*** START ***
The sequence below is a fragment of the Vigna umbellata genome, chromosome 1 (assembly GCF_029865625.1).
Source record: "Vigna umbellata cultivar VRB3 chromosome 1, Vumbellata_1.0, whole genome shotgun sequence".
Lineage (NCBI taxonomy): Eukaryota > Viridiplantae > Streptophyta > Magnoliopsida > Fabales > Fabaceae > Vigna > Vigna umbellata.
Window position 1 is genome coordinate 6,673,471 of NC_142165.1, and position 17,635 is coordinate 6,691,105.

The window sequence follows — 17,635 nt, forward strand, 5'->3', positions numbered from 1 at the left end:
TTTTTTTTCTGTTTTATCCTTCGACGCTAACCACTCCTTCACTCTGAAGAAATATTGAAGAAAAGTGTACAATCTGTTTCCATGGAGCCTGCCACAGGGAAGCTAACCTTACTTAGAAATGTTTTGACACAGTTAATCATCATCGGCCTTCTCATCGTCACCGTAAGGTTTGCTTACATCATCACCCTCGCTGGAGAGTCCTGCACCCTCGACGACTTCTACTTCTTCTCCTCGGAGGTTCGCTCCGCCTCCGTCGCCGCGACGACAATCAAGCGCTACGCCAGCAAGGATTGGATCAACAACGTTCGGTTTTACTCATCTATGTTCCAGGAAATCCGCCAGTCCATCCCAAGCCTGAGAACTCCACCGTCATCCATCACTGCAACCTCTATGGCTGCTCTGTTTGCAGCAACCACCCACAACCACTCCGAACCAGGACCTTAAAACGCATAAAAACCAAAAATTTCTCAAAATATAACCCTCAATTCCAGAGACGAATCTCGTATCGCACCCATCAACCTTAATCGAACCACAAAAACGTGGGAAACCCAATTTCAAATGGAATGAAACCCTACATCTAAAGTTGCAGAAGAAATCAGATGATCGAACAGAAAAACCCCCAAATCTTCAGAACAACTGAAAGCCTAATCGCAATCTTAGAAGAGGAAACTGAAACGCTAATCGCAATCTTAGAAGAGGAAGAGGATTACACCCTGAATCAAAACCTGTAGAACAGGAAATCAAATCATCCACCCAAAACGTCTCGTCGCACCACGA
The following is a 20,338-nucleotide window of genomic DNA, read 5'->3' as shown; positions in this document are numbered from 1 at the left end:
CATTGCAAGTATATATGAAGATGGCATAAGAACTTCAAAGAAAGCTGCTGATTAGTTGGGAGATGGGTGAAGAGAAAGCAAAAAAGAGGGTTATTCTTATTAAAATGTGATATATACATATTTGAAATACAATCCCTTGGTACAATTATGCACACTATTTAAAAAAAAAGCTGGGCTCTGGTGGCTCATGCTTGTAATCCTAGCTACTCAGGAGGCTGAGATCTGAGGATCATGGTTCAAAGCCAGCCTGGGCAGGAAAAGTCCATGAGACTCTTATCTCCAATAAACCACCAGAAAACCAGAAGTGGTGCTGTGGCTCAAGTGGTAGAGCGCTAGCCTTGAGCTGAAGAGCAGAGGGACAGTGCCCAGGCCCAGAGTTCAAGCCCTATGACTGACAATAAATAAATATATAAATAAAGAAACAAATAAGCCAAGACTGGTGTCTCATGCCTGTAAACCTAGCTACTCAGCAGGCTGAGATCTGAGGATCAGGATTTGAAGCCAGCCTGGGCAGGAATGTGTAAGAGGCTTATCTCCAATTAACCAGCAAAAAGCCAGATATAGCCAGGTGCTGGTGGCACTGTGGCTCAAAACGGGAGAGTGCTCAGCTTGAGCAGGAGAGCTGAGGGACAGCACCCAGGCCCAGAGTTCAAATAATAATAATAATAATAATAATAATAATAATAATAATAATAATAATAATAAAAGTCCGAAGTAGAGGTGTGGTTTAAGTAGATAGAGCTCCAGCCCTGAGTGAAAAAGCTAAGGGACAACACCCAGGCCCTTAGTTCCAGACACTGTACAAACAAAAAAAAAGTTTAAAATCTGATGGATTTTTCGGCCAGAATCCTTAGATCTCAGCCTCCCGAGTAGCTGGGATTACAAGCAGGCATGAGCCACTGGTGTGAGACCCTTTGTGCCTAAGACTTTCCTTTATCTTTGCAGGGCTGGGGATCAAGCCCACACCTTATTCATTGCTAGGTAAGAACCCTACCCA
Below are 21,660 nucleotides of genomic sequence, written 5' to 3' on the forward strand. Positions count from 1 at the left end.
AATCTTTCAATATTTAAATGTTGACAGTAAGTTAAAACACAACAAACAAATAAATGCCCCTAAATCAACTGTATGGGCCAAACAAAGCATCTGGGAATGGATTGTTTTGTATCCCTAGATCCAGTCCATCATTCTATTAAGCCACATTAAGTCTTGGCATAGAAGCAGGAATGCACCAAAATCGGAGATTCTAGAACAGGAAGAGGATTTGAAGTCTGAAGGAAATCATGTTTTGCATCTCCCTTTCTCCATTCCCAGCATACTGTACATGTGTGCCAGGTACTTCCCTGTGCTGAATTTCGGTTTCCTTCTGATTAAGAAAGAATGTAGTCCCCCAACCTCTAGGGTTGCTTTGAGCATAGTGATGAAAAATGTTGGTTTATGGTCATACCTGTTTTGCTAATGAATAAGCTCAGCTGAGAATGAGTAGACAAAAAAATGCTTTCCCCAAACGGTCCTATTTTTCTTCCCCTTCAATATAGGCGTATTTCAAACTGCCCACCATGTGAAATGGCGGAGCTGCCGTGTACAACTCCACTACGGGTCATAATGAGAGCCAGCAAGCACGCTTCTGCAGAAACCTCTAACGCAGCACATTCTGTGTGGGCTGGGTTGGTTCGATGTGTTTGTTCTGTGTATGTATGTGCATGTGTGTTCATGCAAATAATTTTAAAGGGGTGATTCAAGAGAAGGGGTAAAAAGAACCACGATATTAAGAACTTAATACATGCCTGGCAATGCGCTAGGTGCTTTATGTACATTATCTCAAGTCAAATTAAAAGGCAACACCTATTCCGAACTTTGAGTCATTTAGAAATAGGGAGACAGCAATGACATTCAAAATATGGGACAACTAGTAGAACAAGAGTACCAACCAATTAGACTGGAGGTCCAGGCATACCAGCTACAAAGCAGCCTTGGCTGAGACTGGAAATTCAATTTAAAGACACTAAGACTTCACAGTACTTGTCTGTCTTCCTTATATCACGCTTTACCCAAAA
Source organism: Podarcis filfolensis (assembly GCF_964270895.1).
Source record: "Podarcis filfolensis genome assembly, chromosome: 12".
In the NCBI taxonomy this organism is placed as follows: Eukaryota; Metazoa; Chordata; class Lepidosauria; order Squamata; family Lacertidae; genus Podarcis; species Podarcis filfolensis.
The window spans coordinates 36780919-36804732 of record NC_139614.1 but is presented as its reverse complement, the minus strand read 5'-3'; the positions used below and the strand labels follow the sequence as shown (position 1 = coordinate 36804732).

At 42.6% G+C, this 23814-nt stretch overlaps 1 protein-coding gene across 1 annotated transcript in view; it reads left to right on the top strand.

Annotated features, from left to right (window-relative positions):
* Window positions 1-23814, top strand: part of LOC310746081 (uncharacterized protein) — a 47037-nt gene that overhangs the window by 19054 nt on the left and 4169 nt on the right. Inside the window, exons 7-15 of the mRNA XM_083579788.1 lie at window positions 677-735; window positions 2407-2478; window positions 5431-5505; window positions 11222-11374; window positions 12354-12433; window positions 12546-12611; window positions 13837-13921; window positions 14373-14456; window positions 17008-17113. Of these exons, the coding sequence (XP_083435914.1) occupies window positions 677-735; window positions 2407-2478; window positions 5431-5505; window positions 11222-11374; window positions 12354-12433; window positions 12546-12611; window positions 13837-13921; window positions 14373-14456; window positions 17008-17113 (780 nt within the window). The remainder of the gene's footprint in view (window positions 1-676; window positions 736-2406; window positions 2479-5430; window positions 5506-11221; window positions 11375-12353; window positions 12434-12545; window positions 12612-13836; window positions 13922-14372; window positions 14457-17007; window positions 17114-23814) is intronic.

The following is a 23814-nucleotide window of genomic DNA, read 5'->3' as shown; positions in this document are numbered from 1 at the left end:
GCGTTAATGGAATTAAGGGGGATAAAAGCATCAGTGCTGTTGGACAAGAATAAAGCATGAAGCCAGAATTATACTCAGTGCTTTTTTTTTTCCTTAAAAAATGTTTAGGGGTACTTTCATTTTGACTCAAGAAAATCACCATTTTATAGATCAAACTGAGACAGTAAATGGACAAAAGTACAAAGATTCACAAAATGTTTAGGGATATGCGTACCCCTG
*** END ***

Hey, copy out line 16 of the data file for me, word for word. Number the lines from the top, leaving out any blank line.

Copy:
Annotated features, from left to right (window-relative positions):